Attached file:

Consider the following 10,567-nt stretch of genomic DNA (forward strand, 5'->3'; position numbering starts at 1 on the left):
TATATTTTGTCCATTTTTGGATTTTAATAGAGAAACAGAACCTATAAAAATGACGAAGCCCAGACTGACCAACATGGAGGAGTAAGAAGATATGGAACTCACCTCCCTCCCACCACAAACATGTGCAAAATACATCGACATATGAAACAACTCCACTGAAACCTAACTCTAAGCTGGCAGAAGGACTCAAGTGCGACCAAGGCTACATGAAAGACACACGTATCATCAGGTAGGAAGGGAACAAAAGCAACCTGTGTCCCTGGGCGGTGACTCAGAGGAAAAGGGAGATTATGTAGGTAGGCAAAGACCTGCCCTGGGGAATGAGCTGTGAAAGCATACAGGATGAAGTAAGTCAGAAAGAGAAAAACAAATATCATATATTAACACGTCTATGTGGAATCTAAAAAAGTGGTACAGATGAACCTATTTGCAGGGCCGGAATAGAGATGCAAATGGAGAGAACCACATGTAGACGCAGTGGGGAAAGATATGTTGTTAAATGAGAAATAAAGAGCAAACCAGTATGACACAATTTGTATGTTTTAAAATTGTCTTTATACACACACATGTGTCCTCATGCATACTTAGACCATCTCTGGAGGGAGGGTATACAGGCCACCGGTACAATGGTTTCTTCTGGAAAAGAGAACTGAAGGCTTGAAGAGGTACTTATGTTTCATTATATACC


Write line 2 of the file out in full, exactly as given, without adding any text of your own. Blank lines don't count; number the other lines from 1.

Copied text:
TATATTTTGTCCATTTTTGGATTTTAATAGAGAAACAGAACCTATAAAAATGACGAAGCCCAGACTGACCAACATGGAGGAGTAAGAAGATATGGAACTCACCTCCCTCCCACCACAAACATGTGCAAAATACATCGACATATGAAACAACTCCACTGAAACCTAACTCTAAGCTGGCAGAAGGACTCAAGTGCGACCAAGGCTACATGAAAGACACACGTATCATCAGGTAGGAAGGGAACAAAAGCAACCTGTGTCCCTGGGCGGTGACTCAGAGGAAAAGGGAGATTATGTAGGTAGGCAAAGACCTGCCCTGGGGAATGAGCTGTGAAAGCATACAGGATGAAGTAAGTCAGAAAGAGAAAAACAAATATCATATATTAACACGTCTATGTGGAATCTAAAAAAGTGGTACAGATGAACCTATTTGCAGGGCCGGAATAGAGATGCAAATGGAGAGAACCACATGTAGACGCAGTGGGGAAAGATATGTTGTTAAATGAGAAATAAAGAGCAAACCAGTATGACACAATTTGTATGTTTTAAAATTGTCTTTATACACACACATGTGTCCTCATGCATACTTAGACCATCTCTGGAGGGAGGGTATACAGGCCACCGGTACAATGGTTTCTTCTGGAAAAGAGAACTGAAGGCTTGAAGAGGTACTTATGTTTCATTATATACC